(Comrade Aleks interviews Gabriele Fiori of the Italian band Black Rainbows.)
I like bands with ambitions. I like bands who know what they really want and do not sit on their asses waiting for big fat labels to lend them a helping hand. So this somewhat strange and stoned interview is a form of respect to the Italian psychedelic stoner band Black Rainbows (Rome, Lazio).
The band’s founder Gabriele Fiori (vocals, guitars, keyboards) started his musical career in the good yet pretty slow band Void Generator. The decision to leave Void Generator helped Gabriele to start his new full-time band Black Rainbows and his label Heavy Psych Sounds, and now the band has four full-length albums in its discography alongside four smaller releases. I was lucky enough to catch Gabriele between Black Rainbows tours, and here’s a verbatim report of our talking.
Hail Gabriele! Black Rainbows have played this zealous and driving stoner music for 10 years! I’d like to congratulate you with that jubilee. How do you live with that?
Thanks for the congratulations, 10 years… is more like 8,5. This kind of music wasn’t so popular when we started, so at the moment I’m happy with that — this music, these festivals (which happen now). I’m very happy and proud of the scene, but at that time it was pretty different and pretty difficult. Honestly, we would have liked to be a bit more well-known when we started to play.
First of all, you have a new album, Hawkdope, and the new songs sound very fresh and strong, though your musical influences are obvious; how did you work over this album? What did you plan to put into it?
First of all, this album took almost two years and half. Since Supermothafuzzalicious!! we recorded tons of new songs, and we wanted to take time to record the best of them. To put all proper songs together, not just good songs, but songs which really work well together. So we started to rehearse a lot, started to craft songs, then we took the best ones and chose some of them, making arrangements for about 20 songs, as we started with 40-50 songs. So in the end we took only 9 songs from these 20.
It was the first time when Black Rainbows recorded an album all together in one room. Usually we record songs part by part, separately for each instrument. So we spent five days together in my studio, which I crafted for better sound of Black Rainbows. And after these five days of recordings, we started with arrangements, vocals, and overdubs.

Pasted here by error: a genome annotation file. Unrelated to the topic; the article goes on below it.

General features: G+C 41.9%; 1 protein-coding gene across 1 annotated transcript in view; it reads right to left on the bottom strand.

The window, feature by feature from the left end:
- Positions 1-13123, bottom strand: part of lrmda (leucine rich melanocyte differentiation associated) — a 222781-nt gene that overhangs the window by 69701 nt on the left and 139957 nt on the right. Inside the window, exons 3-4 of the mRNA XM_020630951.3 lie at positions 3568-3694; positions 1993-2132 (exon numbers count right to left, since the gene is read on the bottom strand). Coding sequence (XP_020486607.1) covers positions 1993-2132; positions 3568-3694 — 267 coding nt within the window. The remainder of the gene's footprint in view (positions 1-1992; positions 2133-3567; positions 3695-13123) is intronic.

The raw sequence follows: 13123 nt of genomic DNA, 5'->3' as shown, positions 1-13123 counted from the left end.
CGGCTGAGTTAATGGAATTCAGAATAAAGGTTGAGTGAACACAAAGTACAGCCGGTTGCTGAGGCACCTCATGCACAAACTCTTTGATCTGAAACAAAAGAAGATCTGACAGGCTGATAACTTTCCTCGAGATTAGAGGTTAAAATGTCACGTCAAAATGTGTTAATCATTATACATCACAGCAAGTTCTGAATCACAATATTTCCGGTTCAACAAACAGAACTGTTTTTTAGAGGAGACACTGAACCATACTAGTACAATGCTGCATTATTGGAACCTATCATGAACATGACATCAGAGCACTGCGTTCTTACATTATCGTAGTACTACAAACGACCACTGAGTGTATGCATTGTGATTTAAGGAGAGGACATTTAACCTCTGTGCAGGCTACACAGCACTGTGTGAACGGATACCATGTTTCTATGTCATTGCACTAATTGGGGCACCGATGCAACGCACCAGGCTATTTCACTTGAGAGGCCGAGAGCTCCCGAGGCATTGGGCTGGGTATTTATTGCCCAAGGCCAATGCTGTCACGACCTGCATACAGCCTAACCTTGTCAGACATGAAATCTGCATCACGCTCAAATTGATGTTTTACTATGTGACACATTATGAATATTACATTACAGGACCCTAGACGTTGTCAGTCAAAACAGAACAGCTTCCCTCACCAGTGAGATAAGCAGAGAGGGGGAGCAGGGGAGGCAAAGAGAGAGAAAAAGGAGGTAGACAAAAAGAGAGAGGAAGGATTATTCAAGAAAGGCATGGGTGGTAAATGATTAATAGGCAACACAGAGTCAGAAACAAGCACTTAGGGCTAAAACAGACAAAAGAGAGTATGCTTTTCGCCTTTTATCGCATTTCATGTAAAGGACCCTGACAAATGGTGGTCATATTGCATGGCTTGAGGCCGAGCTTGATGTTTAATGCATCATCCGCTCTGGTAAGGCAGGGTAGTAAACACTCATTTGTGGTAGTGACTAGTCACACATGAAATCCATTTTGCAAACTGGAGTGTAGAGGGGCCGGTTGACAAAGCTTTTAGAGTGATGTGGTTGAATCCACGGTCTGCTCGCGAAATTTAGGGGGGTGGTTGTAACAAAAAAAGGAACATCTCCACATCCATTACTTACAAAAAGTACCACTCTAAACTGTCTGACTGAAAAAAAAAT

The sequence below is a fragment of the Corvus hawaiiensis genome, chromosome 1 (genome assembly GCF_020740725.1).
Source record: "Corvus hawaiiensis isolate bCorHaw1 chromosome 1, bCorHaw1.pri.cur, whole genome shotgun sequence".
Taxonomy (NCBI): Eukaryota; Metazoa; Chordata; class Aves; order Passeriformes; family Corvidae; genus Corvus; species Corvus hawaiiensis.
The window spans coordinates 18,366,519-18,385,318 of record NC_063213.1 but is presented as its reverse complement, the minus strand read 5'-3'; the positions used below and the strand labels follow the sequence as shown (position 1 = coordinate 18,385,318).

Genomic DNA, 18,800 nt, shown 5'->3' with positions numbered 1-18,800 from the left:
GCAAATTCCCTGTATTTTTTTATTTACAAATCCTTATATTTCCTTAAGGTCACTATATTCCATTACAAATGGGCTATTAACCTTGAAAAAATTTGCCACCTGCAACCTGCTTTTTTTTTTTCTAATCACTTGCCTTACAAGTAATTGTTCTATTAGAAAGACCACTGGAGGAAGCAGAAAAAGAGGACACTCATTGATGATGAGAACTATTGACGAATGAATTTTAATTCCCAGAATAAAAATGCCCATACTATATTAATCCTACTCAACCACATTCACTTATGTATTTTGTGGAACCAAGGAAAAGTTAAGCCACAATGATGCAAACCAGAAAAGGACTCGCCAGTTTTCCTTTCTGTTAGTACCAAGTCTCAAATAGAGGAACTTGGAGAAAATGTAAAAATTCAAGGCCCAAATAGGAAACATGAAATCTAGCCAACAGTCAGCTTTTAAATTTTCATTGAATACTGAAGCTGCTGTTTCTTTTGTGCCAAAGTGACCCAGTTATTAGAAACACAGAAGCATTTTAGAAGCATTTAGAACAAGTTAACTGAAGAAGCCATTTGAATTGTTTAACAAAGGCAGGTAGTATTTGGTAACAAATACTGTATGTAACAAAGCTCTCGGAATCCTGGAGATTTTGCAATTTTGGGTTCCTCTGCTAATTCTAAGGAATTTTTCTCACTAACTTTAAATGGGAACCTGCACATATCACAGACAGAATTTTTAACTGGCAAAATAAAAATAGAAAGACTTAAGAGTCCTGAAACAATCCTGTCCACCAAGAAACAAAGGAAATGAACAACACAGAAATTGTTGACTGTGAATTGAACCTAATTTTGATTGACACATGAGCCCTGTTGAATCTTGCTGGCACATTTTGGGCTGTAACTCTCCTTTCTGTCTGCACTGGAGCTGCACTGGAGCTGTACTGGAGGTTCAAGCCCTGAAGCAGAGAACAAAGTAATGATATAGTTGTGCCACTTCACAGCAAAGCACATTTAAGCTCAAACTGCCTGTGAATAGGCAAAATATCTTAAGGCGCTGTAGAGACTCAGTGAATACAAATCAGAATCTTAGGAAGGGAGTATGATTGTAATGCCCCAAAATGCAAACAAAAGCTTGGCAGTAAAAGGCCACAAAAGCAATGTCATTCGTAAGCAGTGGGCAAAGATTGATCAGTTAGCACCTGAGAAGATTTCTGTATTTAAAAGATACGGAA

You have a pretty overloaded fuzz sound on this album — well, it’s not too overloaded and it’s really thick. What does fuzz mean for you? What’s its sacred meaning?
Well, fuzz has been pretty important since its creation when it was a first pedal for rock music. And its sound can be so creamy and heavy. In fact I use a clean amplifier, just a pedal. I like a wide panel to put my own sound with my own pedal, and if you decide to use the pedal, and the amplifier is clear, you can have just the proper sound of the fuzz, maybe with some equalizing…
You can use the fuzz in different versions, you can use the fuzz for ’70s acid rock, just riffing — it depends on the tuning of the guitar — or my use of it is like a wall of sound. It’s that I like to use, so I choose brief heavy riffs — not small riffs, not ’70s freak hippy riffs, but heavy riffs with fuzz sound. In the past Black Rainbows albums I didn’t use it always, I also used an overdrive, but for Hawkdope the sound is fully fuzz attended.
Black Rainbows – The Prophet
By the way, man, you played with the Void Generator band some time ago — how long was it? And did you hear their last overfuzzed record Super Sound?
Yes, it was my first band. Actually, I played in Void Generator from ’98 ’til 2005, but I wasn’t satisfied because the band wasn’t interested in being active, in touring, and doing so many things which I could do with Black Rainbows. It was a good experience for me, I played there with my cousin, I’ve learned a lot from the band, but for a long time we didn’t do much recording or other stuff. And it did drive me to start my own band with other musicians.